Google was involved in a series of deals, all of them related to the online advertising industry: two mergers with YouTube and DoubleClick and one arrangement with Yahoo!. Scholars in competition policy question the legitimacy of some of these deals (Chin (2006)). I review the basis of this purely negative view and provide arguments that possibly would have underpinned an efficiency defense. In particular, I advocate an increased incentive for the customization of services and content as a beneficial effect, even if resulting from a concentration process. A concentration may be beneficial on markets based on multi-sided platforms (Evans (2002)). However, this cannot serve as a per se ex post justification of the concentrations. In the model I consider the quality of matches between users and advertisers a beneficial effect for consumers, and the ability and incentive of a platform to control this quality, which I incorporate in the model, is crucial for a concentration's assessment. I demonstrate that the merger between Google and YouTube can have beneficial effects for consumers because the match between consumers and advertising can be enhanced. This relies on the presumption that consumers benefit more from having specific search ads displayed on websites than having unspecific advertisement. Assuming that the degree of screening and classifying of the users is subject to Google's discretion, the merger mitigates the incentive to not use its search technology to the full extent. After the merger Google can better identify users of YouTube and match them with ads specifically designed for users of user generated content. The acquisition of DoubleClick endows Google with control over the search ad technology. Leaving aside concerns on consumer privacy, I identify positive effects from an enhanced searching and screening technology. Further, this allows to make advancements in the screening technology. This becomes particularly effective when Google is able to combine this technology with more detailed information about the users' geography, demography, and surfing habits on the internet. The withdrawn arrangement between Google and Yahoo! was double-edged. On the one hand, focusing on the advertising market, which is immediately affected by this deal, there is a negative effect. The advertisers face fewer suppliers of ad space on websites visited by users of search engines. However, this comes along with an efficient allocation of ad space. On the other hand, consumers benefit from the platform's ability to fully employ its search technology and display more accurate ads to the needs of the users.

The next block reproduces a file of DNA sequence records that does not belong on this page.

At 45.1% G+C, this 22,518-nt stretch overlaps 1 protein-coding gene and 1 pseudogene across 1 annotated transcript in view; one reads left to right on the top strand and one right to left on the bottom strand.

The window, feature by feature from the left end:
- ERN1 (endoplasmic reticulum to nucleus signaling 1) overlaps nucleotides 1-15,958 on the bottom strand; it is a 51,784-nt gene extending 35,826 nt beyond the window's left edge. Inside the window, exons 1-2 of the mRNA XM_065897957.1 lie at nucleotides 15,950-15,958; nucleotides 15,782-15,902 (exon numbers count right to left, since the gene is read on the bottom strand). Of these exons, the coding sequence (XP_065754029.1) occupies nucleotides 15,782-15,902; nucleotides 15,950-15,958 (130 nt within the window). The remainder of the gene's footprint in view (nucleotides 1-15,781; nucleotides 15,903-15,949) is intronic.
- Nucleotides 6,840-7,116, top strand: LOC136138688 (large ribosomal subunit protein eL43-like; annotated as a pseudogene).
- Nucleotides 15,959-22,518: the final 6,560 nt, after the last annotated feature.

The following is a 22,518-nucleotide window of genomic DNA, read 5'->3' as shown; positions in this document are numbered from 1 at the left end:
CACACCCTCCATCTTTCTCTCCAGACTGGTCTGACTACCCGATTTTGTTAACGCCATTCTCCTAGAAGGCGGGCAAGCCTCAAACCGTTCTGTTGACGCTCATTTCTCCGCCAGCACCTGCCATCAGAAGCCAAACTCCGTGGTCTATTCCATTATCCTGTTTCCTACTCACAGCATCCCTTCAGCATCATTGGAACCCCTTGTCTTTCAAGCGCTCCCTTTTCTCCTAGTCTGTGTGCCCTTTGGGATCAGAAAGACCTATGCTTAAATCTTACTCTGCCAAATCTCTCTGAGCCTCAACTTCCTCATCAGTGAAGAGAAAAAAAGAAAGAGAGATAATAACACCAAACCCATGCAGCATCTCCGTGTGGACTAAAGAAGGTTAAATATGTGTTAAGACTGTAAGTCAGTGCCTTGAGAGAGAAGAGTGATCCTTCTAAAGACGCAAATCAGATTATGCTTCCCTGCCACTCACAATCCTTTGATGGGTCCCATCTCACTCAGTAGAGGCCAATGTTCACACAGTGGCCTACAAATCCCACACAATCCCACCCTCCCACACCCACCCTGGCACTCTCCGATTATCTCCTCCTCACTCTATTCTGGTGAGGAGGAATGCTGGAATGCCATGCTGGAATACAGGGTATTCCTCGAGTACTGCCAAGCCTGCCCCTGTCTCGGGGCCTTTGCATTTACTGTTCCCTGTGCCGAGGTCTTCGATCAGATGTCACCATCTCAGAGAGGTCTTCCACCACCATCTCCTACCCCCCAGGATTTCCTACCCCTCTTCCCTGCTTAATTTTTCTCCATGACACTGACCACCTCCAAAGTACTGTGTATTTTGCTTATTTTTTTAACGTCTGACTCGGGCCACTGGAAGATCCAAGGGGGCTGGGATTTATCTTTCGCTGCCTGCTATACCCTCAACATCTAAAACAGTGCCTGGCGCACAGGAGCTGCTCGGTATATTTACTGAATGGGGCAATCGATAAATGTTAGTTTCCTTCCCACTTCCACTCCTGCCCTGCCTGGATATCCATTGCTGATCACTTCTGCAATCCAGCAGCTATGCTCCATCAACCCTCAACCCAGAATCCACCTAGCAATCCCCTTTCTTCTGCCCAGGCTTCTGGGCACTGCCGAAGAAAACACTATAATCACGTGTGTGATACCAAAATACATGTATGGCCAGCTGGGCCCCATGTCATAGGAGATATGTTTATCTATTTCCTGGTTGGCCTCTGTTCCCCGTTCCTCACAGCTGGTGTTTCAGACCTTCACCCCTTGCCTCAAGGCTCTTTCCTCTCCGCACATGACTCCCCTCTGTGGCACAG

Beschorner, Patrick (2008), Do Consumers Benefit from Concentration in the New Economy? – A Review of Google's Mergers, Acquisitions, and Arrangements, ZEW Discussion Paper No. 08-121, Mannheim. Download